Moses' father is a college educated reporter for a black daily
newspaper. He's sure racial equality will come in time. Education
and integrity are the keys to success. After all he's a duly elected
As summer heats up racial tensions rise. Moses' father's
newspaper's editor responds in print to a speech advocating the
lynching of beasts (blacks) to protect white women's purity. Many
whites want to lynch him. Elections are coming up. Drastic measures
are being taken to scare as many blacks as possible out of voting.
Moses sees a Gatling gun wheeled into his neighborhood.
Moses' father is determined to vote. He feels passions will
cool down after the election. Boo Nanny, however, sees the worst kind
of trouble headed their way.
On a personal note, we had a really hot, humid Saturday. The hubby
took us for a ride in the truck--breeze coming through the windows,
oldies on the radio. Heavenly. I was very pleased that we got subs
and I didn't have to cook.
A great big shout out goes out to those scientists who discovered the
new particle. Talk about rock stars!
Julia Emily Hathaway

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Friday, July 6, 2012

The Mighty Miss Malone

Intermediate historical fiction
Christopher Paul Curtis has done it again. The author of Bud,
Not Buddy has, in The Mighty Miss Malone, created yet another spell
binder. Going back in time to the Great Depression for a visit with
Deza Malone and her family is well worth the journey.
As the story opens Deza's father hasn't worked regularly for
months. The economic hardship is taking a toll on the family.
Oatmeal with bugs can't be thrown out. Deza's teeth are full of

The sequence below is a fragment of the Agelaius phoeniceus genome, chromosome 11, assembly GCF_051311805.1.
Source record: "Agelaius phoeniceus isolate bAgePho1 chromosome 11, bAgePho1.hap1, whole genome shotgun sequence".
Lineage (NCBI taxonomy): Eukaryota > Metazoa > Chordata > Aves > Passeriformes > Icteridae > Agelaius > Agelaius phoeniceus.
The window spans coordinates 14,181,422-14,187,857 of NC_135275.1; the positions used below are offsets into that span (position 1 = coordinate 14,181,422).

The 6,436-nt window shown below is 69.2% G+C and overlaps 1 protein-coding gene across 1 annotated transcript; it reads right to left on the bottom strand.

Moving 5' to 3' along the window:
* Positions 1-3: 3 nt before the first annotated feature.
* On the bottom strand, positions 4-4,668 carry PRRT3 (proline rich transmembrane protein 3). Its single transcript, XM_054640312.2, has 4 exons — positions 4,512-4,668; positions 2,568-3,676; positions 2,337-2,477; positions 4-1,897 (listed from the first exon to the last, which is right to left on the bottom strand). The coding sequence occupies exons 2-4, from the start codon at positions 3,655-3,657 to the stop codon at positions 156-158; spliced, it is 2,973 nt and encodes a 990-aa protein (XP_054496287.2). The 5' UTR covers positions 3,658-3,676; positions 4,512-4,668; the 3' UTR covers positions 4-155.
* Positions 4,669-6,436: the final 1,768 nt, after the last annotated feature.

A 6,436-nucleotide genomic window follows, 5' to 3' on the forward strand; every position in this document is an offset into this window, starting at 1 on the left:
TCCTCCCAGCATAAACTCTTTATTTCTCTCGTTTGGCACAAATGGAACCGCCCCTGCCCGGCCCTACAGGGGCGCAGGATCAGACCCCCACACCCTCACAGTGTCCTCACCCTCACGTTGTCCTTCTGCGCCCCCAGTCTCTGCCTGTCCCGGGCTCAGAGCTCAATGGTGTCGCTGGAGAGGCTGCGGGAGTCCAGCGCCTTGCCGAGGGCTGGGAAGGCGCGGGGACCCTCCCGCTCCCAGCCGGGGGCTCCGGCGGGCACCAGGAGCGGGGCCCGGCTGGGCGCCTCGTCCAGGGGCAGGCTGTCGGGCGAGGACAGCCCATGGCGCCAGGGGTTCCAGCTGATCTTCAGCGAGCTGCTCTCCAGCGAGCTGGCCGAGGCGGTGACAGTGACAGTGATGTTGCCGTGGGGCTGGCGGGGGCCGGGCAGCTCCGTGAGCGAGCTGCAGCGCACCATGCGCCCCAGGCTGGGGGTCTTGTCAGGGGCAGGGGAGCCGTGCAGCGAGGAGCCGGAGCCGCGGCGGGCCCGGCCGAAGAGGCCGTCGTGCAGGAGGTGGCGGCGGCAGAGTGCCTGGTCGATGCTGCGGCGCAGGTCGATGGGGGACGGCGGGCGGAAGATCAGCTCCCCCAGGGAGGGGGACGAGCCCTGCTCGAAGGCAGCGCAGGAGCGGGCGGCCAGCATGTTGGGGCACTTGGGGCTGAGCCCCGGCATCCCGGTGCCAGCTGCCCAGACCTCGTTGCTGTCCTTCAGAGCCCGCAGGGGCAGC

cavities there isn't the money to fix. Still, they are a close knit,
loving family.
Unfortunately the family's loyalty and strength are put to
severe tests. Deza's father is badly injured in an accident. He
leaves the family to seek steady employment. Then her mother loses
her job keeping house for rich white people and decides she and her
children must move to be near extended family. Nothing involving a
moving van like we'd do it. Try riding the rails, ending up in a hobo
camp, and finding that the hoped for relative has vanished.
In an afterward Curtis writes that Deza can be a spokesperson
not only for the children of her era, but for the fifteen million
children today who live in dire poverty in America. I just hope her
unique and poignant voice inspires the rest of us to change things.
On a personal note, Bangor's 4th of July parade was wonderful. The
fireworks were stupendous--over an hour with a grand finale that
really lived up to the name.
A great big shout out goes out to all the folks who worked hard to
make the festivities a success.
Julia Emily Hathaway

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Monday, July 2, 2012

R My Name Is Rachel

Intermediate historical fiction
Intermediate fiction is the genre I have the most difficulty
finding exemplary books in. Much of what is put out for kids that age
seems to me dreadfully formulaic. Who knows? Maybe it's what they
want and need. Witness the popularity of series like Babysitters
Club. At that stage I was a huge fan of Nancy Drew who was about as
predictable as one can get...
Anyhow, Patricia Reilly Giff is one of those rare writers with the
ability to consistantly nudge intermediate readers out of the
familiarity comfort zone. Her R My Name Is Rachel is a gem.
The Great Depression is heart breaking for Rachel. Her father
has lost his job. Almost all their money is gone. Food is hard to
come by. Then there is devastating news. For her dad to get hired,
they'll have to leave her beloved New York and move west.
The farm house the family moves into is in pretty bad shape with
no heat other than a wood stove. The stray cat they have taken with
them vanishes instantly. The school and library are closed, much to
book lover Rachel's dismay. Could things get worse?
Of course they do. A blizzard that keeps him from getting to
work on time costs Rachel's father his job. One day she sees him in
tears. They need money to survive. However, the only available job
will take him away from his family for at least a month.
If you want a story of courage, resilience, and family love you
can't do better than this coming of age novel...
very relevant in the current recession.
On a personal note, the hubby fired up the grill last night. Way to
go! Veggie Burgers and Chik Patties always taste so much better
cooked over a fire than in a microwave.
A great big shout out goes out to the hubby for grilling a lovely
Julia Emily Hathaway